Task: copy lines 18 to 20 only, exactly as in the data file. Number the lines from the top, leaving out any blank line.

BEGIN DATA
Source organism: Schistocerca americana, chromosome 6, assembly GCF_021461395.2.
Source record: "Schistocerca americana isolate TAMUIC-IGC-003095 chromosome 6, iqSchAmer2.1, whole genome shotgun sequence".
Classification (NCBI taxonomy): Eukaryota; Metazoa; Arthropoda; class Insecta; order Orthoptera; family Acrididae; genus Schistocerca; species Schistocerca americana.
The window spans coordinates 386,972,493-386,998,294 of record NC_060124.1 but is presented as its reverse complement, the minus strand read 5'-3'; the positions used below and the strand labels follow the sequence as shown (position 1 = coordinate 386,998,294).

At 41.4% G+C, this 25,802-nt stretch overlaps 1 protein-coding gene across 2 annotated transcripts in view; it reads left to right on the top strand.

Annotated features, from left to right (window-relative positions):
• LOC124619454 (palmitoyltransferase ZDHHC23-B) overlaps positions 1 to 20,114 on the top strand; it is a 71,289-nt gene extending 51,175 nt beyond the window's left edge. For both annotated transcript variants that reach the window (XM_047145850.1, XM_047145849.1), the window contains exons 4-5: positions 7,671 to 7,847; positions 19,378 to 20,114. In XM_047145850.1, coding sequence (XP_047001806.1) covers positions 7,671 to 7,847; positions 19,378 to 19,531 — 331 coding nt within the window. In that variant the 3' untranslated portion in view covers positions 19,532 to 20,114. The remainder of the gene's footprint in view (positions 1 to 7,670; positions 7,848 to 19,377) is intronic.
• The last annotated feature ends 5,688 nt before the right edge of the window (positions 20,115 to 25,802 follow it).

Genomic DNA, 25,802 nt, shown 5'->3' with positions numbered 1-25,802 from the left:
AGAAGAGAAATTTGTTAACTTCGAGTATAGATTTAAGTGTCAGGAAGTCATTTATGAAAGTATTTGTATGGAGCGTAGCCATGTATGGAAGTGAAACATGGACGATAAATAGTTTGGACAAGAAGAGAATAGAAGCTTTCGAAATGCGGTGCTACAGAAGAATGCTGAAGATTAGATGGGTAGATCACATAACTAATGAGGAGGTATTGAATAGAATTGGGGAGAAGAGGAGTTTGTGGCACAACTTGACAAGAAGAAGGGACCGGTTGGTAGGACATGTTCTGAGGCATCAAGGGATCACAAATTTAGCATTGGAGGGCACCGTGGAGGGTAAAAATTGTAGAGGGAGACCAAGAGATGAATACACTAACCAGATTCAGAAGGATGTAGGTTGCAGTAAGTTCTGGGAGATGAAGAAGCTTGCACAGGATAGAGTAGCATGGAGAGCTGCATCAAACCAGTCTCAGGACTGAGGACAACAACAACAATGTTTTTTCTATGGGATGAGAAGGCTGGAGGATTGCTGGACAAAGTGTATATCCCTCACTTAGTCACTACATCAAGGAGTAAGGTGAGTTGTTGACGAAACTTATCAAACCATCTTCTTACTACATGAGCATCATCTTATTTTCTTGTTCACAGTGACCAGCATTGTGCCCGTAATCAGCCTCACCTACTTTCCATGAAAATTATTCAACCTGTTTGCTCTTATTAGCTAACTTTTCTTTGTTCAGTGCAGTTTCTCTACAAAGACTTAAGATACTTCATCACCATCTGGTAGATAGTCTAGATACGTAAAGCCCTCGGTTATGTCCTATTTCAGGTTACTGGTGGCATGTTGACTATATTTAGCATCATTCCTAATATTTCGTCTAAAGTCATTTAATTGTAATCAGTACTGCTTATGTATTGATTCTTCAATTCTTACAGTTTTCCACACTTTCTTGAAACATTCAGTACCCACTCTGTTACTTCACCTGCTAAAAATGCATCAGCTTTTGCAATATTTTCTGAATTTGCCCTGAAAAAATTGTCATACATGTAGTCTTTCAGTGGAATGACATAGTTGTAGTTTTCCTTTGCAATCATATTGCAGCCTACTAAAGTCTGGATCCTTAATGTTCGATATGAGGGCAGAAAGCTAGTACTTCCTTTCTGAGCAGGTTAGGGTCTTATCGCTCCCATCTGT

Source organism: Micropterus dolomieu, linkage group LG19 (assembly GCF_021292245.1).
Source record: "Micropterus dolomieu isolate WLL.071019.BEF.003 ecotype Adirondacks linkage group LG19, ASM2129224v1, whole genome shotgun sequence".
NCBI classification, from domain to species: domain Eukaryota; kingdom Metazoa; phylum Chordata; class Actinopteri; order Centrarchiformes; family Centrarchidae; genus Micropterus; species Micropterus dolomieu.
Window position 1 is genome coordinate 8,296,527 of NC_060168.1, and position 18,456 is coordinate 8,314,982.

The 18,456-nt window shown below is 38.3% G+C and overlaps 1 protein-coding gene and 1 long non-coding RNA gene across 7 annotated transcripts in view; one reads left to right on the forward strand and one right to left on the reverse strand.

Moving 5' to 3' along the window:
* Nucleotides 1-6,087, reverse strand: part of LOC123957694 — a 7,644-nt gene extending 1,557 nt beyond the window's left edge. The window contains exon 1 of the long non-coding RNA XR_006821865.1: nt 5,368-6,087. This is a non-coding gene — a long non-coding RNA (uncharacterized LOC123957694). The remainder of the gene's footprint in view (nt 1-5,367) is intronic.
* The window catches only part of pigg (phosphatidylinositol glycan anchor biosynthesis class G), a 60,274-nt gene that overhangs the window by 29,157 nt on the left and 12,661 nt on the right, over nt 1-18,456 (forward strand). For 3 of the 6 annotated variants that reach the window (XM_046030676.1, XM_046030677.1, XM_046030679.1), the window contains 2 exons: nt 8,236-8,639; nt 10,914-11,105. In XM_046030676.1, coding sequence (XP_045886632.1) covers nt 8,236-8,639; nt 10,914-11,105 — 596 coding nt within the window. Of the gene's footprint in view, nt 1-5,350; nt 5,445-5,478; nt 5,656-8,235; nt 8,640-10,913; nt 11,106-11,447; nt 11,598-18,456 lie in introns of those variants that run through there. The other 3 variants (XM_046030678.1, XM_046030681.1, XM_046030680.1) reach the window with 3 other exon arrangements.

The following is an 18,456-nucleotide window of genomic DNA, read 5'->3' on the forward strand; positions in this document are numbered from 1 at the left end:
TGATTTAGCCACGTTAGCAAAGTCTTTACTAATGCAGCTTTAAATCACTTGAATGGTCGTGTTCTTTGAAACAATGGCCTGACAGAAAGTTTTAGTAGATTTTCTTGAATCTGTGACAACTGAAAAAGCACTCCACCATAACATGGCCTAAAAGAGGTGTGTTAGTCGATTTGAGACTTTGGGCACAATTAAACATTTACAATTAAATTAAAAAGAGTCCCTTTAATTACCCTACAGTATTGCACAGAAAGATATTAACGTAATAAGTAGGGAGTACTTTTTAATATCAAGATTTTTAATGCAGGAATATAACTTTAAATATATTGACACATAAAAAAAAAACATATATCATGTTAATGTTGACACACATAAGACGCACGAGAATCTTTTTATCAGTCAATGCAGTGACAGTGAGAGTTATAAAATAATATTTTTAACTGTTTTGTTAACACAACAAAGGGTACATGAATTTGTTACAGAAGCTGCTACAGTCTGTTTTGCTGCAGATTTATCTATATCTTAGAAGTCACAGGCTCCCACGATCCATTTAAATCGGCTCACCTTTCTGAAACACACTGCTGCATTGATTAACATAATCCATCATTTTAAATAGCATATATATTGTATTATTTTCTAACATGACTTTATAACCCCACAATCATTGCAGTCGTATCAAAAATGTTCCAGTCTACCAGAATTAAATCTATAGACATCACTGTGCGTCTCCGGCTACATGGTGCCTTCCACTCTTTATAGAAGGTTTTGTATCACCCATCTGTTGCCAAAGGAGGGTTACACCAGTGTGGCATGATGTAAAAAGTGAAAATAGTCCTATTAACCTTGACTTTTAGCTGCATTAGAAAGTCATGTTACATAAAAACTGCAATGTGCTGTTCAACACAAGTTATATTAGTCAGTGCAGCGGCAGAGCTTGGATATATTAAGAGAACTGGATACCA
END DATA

* The window catches only part of pigg (phosphatidylinositol glycan anchor biosynthesis class G), a 60,274-nt gene that overhangs the window by 29,157 nt on the left and 12,661 nt on the right, over nt 1-18,456 (forward strand). For 3 of the 6 annotated variants that reach the window (XM_046030676.1, XM_046030677.1, XM_046030679.1), the window contains 2 exons: nt 8,236-8,639; nt 10,914-11,105. In XM_046030676.1, coding sequence (XP_045886632.1) covers nt 8,236-8,639; nt 10,914-11,105 — 596 coding nt within the window. Of the gene's footprint in view, nt 1-5,350; nt 5,445-5,478; nt 5,656-8,235; nt 8,640-10,913; nt 11,106-11,447; nt 11,598-18,456 lie in introns of those variants that run through there. The other 3 variants (XM_046030678.1, XM_046030681.1, XM_046030680.1) reach the window with 3 other exon arrangements.

The following is an 18,456-nucleotide window of genomic DNA, read 5'->3' on the forward strand; positions in this document are numbered from 1 at the left end:
TGATTTAGCCACGTTAGCAAAGTCTTTACTAATGCAGCTTTAAATCACTTGAATGGTCGTGTTCTTTGAAACAATGGCCTGACAGAAAGTTTTAGTAGATTTTCTTGAATCTGTGACAACTGAAAAAGCACTCCACCATAACATGGCCTAAAAGAGGTGTGTTAGTCGATTTGAGACTTTGGGCACAATTAAACATTTACAATTAAATTAAAAAGAGTCCCTTTAATTACCCTACAGTATTGCACAGAAAGATATTAACGTAATAAGTAGGGAGTACTTTTTAATATCAAGATTTTTAATGCAGGAATATAACTTTAAATATATTGACACATAAAAAAAAAACATATATCATGTTAATGTTGACACACATAAGACGCACGAGAATCTTTTTATCAGTCAATGCAGTGACAGTGAGAGTTATAAAATAATATTTTTAACTGTTTTGTTAACACAACAAAGGGTACATGAATTTGTTACAGAAGCTGCTACAGTCTGTTTTGCTGCAGATTTATCTATATCTTAGAAGTCACAGGCTCCCACGATCCATTTAAATCGGCTCACCTTTCTGAAACACACTGCTGCATTGATTAACATAATCCATCATTTTAAATAGCATATATATTGTATTATTTTCTAACATGACTTTATAACCCCACAATCATTGCAGTCGTATCAAAAATGTTCCAGTCTACCAGAATTAAATCTATAGACATCACTGTGCGTCTCCGGCTACATGGTGCCTTCCACTCTTTATAGAAGGTTTTGTATCACCCATCTGTTGCCAAAGGAGGGTTACACCAGTGTGGCATGATGTAAAAAGTGAAAATAGTCCTATTAACCTTGACTTTTAGCTGCATTAGAAAGTCATGTTACATAAAAACTGCAATGTGCTGTTCAACACAAGTTATATTAGTCAGTGCAGCGGCAGAGCTTGGATATATTAAGAGAACTGGATACCA